Semiotics and Brand Management

Semiotics and Brand Management - Semiotics and Strategic...

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Marketing Semiotics/Oswald/2007 ! Semiotics and Strategic Brand Management Laura R. Oswald Associate Professor, the University of Illinois [email protected] Director, Marketing Semiotics Inc. [email protected] Semiotics and Brand Equity Over the past ten years or so, brand strategy researchers have come to recognize the importance of brand communication in building and sustaining brand equity, the value attached to a brand name or logo that supercedes product attributes and differentiates brands in the competitive arena (See Sherry 1987, Umiker-Sebeok 1987, Aaker 1991, 1995; Schmidt 1995, ). The contribution of brand meanings and perceptions to profitability – the Coca Cola brand is valued at over $70 billion - testifies to the power of symbolic representation to capture the hearts and minds of consumers by means of visual, audio, and verbal signs. The semiotic dimension of brands is therefore instrumental for building awareness, positive associations, and long-term customer loyalty, and contributes to trademark ownership and operational advantages such as channel and media clout. Consequently, managing brand equity means managing brand semiotics. Thus rather than define brand semiotics as a supplement to the traditional marketing toolbox of product, price, promotion and placement, I propose that brand equity management is entirely semiotic, and that a brand can be defined as a system of signs and symbols that engages the consumer in an imaginary/symbolic process that contributes tangible value to a product offering. This process may include a vicarious experience, a relationship, or need fulfillment and may operate at the levels of product, price, promotion, or placement. Semiotics is thus a cornerstone of brand equity management, since symbolic communication ties consumption to the form of brand communication in advertising, packaging, and brand logo. The Complexity of Marketing Sign Systems As a sign system, brand communication is achieved through a complex matrix of signifying elements, including material, structural, conventional, contextual, and performative dimensions. Let me illustrate this reference to the logo for the McDonald’s (on the right). Material – a visual icon. Structural – golden arches, red background, brand name superimposed on the arches in white, squared font. The arches located to the left of the square so the logo moves off to the right, suggesting movement. Conventional or Codified – the golden arches, the color scheme, and the brand name consistently signify the company and brand offerings for the McDonald’s company. Anywhere in the world, in various languages, this logo tells the consumer that a burger and fries are not far away. (French McDonald’s, on the right)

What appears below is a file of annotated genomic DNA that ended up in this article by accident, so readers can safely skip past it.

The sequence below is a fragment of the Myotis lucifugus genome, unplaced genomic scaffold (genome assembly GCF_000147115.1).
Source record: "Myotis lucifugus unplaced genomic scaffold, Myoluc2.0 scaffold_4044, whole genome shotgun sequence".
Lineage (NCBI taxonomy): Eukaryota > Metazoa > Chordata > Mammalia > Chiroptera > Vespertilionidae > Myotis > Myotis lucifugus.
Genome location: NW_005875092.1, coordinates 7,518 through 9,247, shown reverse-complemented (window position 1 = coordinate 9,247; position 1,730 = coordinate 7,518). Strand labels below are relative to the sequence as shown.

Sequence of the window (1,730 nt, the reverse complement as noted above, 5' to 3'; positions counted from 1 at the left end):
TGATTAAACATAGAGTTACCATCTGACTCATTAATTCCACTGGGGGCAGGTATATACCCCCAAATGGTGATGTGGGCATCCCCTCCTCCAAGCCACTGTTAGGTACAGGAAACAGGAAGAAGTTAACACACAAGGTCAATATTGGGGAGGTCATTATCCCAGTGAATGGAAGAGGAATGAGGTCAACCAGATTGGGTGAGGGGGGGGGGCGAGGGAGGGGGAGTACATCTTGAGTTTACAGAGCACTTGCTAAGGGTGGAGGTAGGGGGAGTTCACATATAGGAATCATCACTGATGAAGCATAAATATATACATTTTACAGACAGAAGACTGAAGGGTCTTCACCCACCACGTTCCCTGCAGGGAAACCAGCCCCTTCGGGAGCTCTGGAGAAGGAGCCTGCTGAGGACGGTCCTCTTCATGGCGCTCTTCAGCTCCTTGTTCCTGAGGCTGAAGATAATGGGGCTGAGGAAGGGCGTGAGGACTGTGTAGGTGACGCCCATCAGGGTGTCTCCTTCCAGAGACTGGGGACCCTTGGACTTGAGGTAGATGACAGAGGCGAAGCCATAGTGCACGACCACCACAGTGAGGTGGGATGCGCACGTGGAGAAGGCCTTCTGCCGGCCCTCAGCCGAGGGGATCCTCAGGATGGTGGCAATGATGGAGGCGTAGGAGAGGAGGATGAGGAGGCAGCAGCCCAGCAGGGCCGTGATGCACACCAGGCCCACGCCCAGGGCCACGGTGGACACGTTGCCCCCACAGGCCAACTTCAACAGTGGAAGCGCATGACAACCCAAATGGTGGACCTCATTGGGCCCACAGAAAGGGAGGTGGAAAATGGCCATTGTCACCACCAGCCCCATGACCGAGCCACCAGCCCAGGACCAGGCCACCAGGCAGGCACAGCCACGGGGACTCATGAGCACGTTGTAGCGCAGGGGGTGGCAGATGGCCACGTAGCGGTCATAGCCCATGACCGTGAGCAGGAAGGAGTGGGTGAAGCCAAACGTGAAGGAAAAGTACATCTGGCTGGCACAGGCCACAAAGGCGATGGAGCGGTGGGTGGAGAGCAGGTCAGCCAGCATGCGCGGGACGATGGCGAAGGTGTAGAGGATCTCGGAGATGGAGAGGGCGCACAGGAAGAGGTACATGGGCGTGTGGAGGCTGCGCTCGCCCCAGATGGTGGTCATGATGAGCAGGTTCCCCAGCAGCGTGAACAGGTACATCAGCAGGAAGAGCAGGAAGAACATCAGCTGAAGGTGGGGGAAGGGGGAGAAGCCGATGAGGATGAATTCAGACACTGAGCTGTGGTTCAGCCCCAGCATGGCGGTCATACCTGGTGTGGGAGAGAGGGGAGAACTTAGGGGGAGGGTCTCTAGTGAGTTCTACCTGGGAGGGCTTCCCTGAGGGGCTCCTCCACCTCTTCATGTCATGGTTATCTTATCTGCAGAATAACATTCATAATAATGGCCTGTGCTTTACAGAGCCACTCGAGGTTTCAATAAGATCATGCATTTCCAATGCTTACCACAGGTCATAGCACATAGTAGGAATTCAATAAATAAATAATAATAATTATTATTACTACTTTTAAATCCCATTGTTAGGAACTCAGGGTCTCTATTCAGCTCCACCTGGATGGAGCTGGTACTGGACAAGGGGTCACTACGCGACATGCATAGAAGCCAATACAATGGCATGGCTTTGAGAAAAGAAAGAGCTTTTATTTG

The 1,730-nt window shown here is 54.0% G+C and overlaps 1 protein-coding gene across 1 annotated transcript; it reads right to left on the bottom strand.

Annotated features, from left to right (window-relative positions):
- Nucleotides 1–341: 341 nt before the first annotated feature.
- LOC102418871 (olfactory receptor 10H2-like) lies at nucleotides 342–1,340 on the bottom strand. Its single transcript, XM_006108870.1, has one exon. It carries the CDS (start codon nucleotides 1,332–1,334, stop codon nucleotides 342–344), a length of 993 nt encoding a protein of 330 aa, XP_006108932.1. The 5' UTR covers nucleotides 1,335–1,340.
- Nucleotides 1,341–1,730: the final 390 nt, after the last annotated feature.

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Semiotics and Brand Management - Semiotics and Strategic...

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